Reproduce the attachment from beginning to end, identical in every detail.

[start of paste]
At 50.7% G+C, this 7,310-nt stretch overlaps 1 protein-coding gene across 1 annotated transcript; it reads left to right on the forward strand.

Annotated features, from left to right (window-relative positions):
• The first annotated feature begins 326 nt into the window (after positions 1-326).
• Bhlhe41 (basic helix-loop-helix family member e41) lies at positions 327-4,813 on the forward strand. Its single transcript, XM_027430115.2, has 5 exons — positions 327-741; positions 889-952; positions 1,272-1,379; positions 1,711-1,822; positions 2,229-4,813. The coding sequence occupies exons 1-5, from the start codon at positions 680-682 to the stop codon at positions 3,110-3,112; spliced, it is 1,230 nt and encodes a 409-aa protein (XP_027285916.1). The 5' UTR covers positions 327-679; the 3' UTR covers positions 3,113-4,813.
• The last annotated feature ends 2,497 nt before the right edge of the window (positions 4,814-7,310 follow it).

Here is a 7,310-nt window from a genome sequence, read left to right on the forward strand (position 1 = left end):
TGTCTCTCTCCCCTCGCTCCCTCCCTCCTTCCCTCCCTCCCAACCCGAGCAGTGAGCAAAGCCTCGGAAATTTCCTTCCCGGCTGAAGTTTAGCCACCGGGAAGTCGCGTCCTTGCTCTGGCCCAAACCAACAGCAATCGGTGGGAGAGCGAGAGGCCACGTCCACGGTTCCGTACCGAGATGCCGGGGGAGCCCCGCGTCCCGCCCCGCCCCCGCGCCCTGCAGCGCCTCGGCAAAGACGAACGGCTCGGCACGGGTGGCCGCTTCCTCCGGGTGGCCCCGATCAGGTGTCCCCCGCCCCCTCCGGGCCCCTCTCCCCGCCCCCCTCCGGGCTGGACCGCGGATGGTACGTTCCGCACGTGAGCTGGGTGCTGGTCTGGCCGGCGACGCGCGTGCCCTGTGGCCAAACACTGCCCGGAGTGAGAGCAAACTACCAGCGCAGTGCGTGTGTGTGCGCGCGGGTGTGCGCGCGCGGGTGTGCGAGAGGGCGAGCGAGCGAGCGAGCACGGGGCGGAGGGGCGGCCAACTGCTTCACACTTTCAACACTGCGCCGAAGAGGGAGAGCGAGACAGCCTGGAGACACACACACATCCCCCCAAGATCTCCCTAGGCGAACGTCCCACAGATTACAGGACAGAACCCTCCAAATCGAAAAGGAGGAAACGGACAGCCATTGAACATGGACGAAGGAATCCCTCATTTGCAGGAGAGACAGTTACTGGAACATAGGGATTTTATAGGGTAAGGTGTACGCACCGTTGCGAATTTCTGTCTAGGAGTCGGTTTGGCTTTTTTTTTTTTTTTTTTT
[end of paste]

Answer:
At 50.7% G+C, this 7,310-nt stretch overlaps 1 protein-coding gene across 1 annotated transcript; it reads left to right on the forward strand.

Annotated features, from left to right (window-relative positions):
• The first annotated feature begins 326 nt into the window (after positions 1-326).
• Bhlhe41 (basic helix-loop-helix family member e41) lies at positions 327-4,813 on the forward strand. Its single transcript, XM_027430115.2, has 5 exons — positions 327-741; positions 889-952; positions 1,272-1,379; positions 1,711-1,822; positions 2,229-4,813. The coding sequence occupies exons 1-5, from the start codon at positions 680-682 to the stop codon at positions 3,110-3,112; spliced, it is 1,230 nt and encodes a 409-aa protein (XP_027285916.1). The 5' UTR covers positions 327-679; the 3' UTR covers positions 3,113-4,813.
• The last annotated feature ends 2,497 nt before the right edge of the window (positions 4,814-7,310 follow it).

Here is a 7,310-nt window from a genome sequence, read left to right on the forward strand (position 1 = left end):
TGTCTCTCTCCCCTCGCTCCCTCCCTCCTTCCCTCCCTCCCAACCCGAGCAGTGAGCAAAGCCTCGGAAATTTCCTTCCCGGCTGAAGTTTAGCCACCGGGAAGTCGCGTCCTTGCTCTGGCCCAAACCAACAGCAATCGGTGGGAGAGCGAGAGGCCACGTCCACGGTTCCGTACCGAGATGCCGGGGGAGCCCCGCGTCCCGCCCCGCCCCCGCGCCCTGCAGCGCCTCGGCAAAGACGAACGGCTCGGCACGGGTGGCCGCTTCCTCCGGGTGGCCCCGATCAGGTGTCCCCCGCCCCCTCCGGGCCCCTCTCCCCGCCCCCCTCCGGGCTGGACCGCGGATGGTACGTTCCGCACGTGAGCTGGGTGCTGGTCTGGCCGGCGACGCGCGTGCCCTGTGGCCAAACACTGCCCGGAGTGAGAGCAAACTACCAGCGCAGTGCGTGTGTGTGCGCGCGGGTGTGCGCGCGCGGGTGTGCGAGAGGGCGAGCGAGCGAGCGAGCACGGGGCGGAGGGGCGGCCAACTGCTTCACACTTTCAACACTGCGCCGAAGAGGGAGAGCGAGACAGCCTGGAGACACACACACATCCCCCCAAGATCTCCCTAGGCGAACGTCCCACAGATTACAGGACAGAACCCTCCAAATCGAAAAGGAGGAAACGGACAGCCATTGAACATGGACGAAGGAATCCCTCATTTGCAGGAGAGACAGTTACTGGAACATAGGGATTTTATAGGGTAAGGTGTACGCACCGTTGCGAATTTCTGTCTAGGAGTCGGTTTGGCTTTTTTTTTTTTTTTTTTT